Holiday leftovers are more fun to eat than the actual, proper meal. The leftovers are where you can get creative, inspired, and unhinged. Sandwiches, soup, fried rice, and pot pies are all fine and delicious, but they’re almost as traditional as turkey and dressing. If you’re looking for new and unusual ways to repurposes mashed potatoes, we’ve got 13 of them, including cocktails, Crunchwraps, gumbo, and gnocchi.
Make stuffing waffles
As I’ve mentioned previously, “Stuffing waffles require nothing more than some leftover stuffing and a waffle maker, but my stuffing waffles also call for bacon (you can use bits) and cheese. (The cheddar crisps up around the edges of the waffle, which is quite delightful.) Top it with a savoury whipped cream that’s been infused with whatever herbs you have lying around, and you’ll barely recognise the damp bread of yesterday.”
Make mashed potato waffles
If you’d prefer to eat potatoes for breakfast, you should waffle your mash, and you should waffle it with parm. The parm forms a crust around the fluffy potatoes, helping the waffle keep its shape. It also tastes extremely good. Serve with cranberry sauce for a a bit of sweet and tart contrast.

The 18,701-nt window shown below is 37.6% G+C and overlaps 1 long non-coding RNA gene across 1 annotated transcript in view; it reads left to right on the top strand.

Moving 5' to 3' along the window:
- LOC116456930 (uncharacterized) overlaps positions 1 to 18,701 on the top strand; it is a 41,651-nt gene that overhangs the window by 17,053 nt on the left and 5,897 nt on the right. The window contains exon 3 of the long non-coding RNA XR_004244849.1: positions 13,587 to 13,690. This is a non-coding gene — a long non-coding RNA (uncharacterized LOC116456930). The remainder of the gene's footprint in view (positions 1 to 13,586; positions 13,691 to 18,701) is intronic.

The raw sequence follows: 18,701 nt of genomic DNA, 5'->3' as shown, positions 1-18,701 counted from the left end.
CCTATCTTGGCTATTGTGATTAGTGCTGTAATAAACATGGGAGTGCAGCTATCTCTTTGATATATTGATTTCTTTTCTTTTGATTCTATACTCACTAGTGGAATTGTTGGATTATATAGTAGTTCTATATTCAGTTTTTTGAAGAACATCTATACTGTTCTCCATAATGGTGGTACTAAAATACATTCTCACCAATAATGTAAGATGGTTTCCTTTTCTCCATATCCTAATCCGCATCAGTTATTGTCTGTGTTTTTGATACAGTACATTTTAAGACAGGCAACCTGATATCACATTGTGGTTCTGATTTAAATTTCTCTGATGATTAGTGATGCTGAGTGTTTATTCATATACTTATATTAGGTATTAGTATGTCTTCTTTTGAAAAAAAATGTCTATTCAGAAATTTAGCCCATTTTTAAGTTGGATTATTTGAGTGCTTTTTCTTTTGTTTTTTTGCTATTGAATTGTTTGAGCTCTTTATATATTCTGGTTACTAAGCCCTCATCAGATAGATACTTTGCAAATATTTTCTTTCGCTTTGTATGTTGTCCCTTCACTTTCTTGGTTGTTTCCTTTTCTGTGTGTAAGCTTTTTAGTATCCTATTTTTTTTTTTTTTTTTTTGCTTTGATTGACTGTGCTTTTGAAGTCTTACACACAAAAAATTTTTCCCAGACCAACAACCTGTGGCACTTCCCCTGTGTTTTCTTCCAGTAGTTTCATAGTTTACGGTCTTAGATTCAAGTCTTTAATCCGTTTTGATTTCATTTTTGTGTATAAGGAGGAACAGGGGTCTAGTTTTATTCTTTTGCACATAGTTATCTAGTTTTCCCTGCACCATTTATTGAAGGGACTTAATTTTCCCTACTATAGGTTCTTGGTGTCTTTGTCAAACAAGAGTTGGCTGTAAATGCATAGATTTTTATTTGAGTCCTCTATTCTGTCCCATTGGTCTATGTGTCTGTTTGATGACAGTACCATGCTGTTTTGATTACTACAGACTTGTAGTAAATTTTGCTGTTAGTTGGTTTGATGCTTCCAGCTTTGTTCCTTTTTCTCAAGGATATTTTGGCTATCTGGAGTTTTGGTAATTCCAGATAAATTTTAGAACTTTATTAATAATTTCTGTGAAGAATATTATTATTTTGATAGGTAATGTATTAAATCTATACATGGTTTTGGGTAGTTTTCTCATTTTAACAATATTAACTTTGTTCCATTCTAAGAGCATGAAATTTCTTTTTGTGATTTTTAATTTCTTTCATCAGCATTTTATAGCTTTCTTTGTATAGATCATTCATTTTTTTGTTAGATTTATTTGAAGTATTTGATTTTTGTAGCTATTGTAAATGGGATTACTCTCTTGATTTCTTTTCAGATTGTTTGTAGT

Make mashed potato “gnocchi”
Making these tasty little dumplings is easy, and A.A. Newton can walk you through the process:
You mix cold mashed potatoes with egg and flour, cut the resulting dough into dumpling-sized pieces, and boil. It’s like making gnocchi, but easier and arguably more delicious: Cold mash makes the dough surprisingly easy to handle, and all that dairy makes the dumplings extra tender and flavorful. (It also means they’re not quite as ethereally light and pillowy as really good gnocchi, but this is a fair trade-off for putting butter and cream inside the dumplings.)
Stuff everything into dumplings
As we’ve discussed previously, the transformative power of the dumpling wrapper is awe-inspiring:
Somehow, wrapping a spoonful of a casserole you’re tired of in a circle of dough turns it into something new and exciting — and literally anything can go inside a dumpling. Turkey and gravy? A little obvious, but sure. Mashed potatoes? Mmm, Thanksgiving pierogi. Stuffing? Definitely; nothing wrong with some hot carb-on-carb action. A little bit of everything, mashed together into a festive paste? Now you’re talking.
Or shove them in a Crunchwrap
This is the leftover hack for those who wish to live más these holidays — a “Crunchhack Supreme,” if you will. As I mentioned several years ago, this recipe can be tweaked to fit your needs:
Like the menu items at Taco Bell, you should feel free to modify your Thanksgiving Crunchwrap Supreme as you see fit. (Have some green beans? Toss them in there! Want to use sweet potatoes instead of mashed? By all means, comrade.) Mine starts with a foundation of mashed potatoes, and is stacked with adobo turkey, nacho-esque Velveeta, and a cranberry jalapeño sour cream. Also there is lettuce.
Pile it all on nachos
If a Crunchwrap seems a little too involved, too elaborate, too structural, you can always toss it all on a bunch of chips and make nachos. As A.A. Newton has pointed out, it’s not just lazy, it’s lazy and smart: